Energy Storage

Danville Utilities in Virginia has plans for a 10.6-MW battery storage system

Public power utility Danville Utilities in Virginia is moving forward with a battery energy storage project designed to shave its peak charges and save the utility and its customers money.

The Danville Utility Commission at its Nov. 30 meeting voted unanimously in favor of the 10.6-megawatt (MW), 23.3 megawatt hour (MWh) project.

The proposal is scheduled to be discussed at a work session of the Danville city council on Jan. 5. If it moves forward, the proposed project will be on the agenda for a vote on final approval at the council’s Jan. 19 meeting.

If approved, Danville Utilities is targeting Dec. 1, 2021 for operation of the battery system. It would be the public power utility’s first energy storage system.

“We are looking to take advantage of the battery storage system to reduce our exposure during generation and transmission peaks,” Jason Grey, director of Danville Utilities, said.

Not being an all-requirements utility, Danville gets is electrical power and transmission services from a variety of sources, including the PJM Interconnection. Danville, which is on the Virginia-North Carolina border, is just a couple of miles within the limits of PJM’s territory.

Danville Utilities has been looking at a battery system for well over a year but didn’t pursue one. “We kept an eye on battery prices and revisited the idea when prices came down,” Grey said.

If the project is approved, Danville Utilities would enter into a 20-year capacity agreement with Delorean Power, the Arlington, Va., company that would build, own and operate the storage system. The project is sited on an unused plot of land, about 100 feet by 70 feet, outside a utility warehouse in Danville.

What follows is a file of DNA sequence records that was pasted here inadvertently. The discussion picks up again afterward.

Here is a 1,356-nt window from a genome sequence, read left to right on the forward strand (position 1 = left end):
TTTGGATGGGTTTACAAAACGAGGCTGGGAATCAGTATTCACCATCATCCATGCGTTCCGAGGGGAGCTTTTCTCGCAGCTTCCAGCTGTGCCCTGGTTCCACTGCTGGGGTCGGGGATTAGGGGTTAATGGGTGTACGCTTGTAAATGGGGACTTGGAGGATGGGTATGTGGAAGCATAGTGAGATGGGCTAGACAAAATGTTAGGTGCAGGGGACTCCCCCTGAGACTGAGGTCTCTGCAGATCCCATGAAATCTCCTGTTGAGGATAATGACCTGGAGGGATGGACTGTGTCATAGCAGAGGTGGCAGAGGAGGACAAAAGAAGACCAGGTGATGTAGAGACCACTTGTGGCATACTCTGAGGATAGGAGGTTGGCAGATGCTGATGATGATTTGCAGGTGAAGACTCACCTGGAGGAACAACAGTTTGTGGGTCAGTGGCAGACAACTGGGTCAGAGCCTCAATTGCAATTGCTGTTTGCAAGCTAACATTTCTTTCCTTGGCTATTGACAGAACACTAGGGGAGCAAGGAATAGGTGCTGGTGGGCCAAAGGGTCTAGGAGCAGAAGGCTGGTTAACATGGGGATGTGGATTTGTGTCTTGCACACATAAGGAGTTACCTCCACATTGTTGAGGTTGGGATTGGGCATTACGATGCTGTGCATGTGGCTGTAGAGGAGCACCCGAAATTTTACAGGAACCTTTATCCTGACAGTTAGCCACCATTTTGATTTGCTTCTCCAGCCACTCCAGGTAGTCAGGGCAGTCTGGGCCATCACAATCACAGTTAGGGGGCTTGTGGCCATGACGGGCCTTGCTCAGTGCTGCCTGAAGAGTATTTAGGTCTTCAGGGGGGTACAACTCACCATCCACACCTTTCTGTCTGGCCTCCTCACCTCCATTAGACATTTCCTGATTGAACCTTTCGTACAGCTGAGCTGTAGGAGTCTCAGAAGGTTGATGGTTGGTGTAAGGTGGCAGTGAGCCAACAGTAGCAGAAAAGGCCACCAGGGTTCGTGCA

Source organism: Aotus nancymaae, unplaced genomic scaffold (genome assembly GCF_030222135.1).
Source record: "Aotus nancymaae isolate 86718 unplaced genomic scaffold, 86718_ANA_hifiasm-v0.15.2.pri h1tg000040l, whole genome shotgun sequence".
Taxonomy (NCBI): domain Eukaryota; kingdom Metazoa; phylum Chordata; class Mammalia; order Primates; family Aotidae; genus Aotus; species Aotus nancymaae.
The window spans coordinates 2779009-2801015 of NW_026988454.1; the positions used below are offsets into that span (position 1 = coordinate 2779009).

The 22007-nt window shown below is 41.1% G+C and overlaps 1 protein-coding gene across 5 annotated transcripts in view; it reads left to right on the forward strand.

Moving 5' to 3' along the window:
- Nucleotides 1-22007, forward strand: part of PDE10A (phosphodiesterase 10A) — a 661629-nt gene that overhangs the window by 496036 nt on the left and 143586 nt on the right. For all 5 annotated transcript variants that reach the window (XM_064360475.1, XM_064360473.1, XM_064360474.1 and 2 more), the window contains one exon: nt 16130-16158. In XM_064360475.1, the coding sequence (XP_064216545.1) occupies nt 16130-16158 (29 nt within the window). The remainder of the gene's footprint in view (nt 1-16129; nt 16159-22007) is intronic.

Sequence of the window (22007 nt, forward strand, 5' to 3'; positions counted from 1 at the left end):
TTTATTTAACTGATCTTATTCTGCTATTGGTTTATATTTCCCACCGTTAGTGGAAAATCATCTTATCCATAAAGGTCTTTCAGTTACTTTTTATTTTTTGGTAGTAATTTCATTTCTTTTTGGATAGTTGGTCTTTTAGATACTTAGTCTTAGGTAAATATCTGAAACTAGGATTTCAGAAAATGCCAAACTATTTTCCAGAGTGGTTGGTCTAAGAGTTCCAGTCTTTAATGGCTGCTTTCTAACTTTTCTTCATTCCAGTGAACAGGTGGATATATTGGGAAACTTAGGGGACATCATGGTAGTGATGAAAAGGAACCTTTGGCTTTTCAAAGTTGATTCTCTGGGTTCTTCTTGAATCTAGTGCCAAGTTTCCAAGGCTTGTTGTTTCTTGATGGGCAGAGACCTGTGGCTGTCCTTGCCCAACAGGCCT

Under the agreement, Danville Utilities would pay $4.25 per kilowatt per month, or about $541,000 in the first year with the costs declining slightly thereafter to reflect the 1.5% annual decline in battery capacity.

The utility would charge the batteries during off-peak hours when energy prices are lower and discharge the batteries during on-peak hours to offset or avoid transmission and energy capacity costs.

By the utility’s estimates, Danville would save $1.2 million in transmission and capacity costs in the first year of the agreement. And, over the 20-year life of the agreement, the utility would spend about $9.6 million in capacity payments to Delorean but save about $48.3 million in generation and transmission capacity charges.

Because so many transmission owners are implementing upgrades, transmission charges have been rising about 15% every year, Grey said.

By using the batteries to shave the peaks off its capacity charges, Danville Utilities expects to also be able to reduce its power cost adjustment, the sum that the utility charges customers to cover the over- or under- payment customers make through their monthly base rate. “When we can lower our power cost adjustment, it helps ratepayers," Grey said.

The proposed battery storage project is kind of a trial, Grey said. “We hope to learn about the technology" and decide if it is a viable solution. "If it performs as anticipated, we could do another project in two or three years.”